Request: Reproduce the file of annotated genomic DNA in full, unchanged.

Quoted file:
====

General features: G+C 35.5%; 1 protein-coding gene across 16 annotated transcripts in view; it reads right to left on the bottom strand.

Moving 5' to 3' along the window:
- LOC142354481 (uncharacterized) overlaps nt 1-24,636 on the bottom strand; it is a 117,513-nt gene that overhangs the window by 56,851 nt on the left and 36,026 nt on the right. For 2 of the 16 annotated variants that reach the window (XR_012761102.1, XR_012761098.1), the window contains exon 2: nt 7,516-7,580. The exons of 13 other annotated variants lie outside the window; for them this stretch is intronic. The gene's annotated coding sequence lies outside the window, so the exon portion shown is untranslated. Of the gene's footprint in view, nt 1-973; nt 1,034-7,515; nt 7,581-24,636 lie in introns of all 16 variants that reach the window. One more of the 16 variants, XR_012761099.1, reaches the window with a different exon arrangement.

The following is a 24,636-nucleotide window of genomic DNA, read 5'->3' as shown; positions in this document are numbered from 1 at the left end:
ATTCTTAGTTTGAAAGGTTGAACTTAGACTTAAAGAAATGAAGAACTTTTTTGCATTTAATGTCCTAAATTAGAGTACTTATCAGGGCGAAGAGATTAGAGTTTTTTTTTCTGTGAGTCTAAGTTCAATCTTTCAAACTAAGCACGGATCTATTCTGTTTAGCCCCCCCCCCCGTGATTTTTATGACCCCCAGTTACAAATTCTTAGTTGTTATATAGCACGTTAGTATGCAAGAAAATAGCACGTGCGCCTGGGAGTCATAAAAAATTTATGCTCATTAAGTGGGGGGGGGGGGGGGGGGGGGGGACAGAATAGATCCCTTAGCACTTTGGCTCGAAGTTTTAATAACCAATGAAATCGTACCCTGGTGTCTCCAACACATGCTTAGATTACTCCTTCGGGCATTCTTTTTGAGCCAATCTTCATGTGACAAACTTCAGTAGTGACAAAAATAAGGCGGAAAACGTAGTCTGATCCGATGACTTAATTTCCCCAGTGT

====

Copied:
General features: G+C 35.5%; 1 protein-coding gene across 16 annotated transcripts in view; it reads right to left on the bottom strand.

Moving 5' to 3' along the window:
- LOC142354481 (uncharacterized) overlaps nt 1-24,636 on the bottom strand; it is a 117,513-nt gene that overhangs the window by 56,851 nt on the left and 36,026 nt on the right. For 2 of the 16 annotated variants that reach the window (XR_012761102.1, XR_012761098.1), the window contains exon 2: nt 7,516-7,580. The exons of 13 other annotated variants lie outside the window; for them this stretch is intronic. The gene's annotated coding sequence lies outside the window, so the exon portion shown is untranslated. Of the gene's footprint in view, nt 1-973; nt 1,034-7,515; nt 7,581-24,636 lie in introns of all 16 variants that reach the window. One more of the 16 variants, XR_012761099.1, reaches the window with a different exon arrangement.

The following is a 24,636-nucleotide window of genomic DNA, read 5'->3' as shown; positions in this document are numbered from 1 at the left end:
ATTCTTAGTTTGAAAGGTTGAACTTAGACTTAAAGAAATGAAGAACTTTTTTGCATTTAATGTCCTAAATTAGAGTACTTATCAGGGCGAAGAGATTAGAGTTTTTTTTTCTGTGAGTCTAAGTTCAATCTTTCAAACTAAGCACGGATCTATTCTGTTTAGCCCCCCCCCCCGTGATTTTTATGACCCCCAGTTACAAATTCTTAGTTGTTATATAGCACGTTAGTATGCAAGAAAATAGCACGTGCGCCTGGGAGTCATAAAAAATTTATGCTCATTAAGTGGGGGGGGGGGGGGGGGGGGGGGACAGAATAGATCCCTTAGCACTTTGGCTCGAAGTTTTAATAACCAATGAAATCGTACCCTGGTGTCTCCAACACATGCTTAGATTACTCCTTCGGGCATTCTTTTTGAGCCAATCTTCATGTGACAAACTTCAGTAGTGACAAAAATAAGGCGGAAAACGTAGTCTGATCCGATGACTTAATTTCCCCAGTGT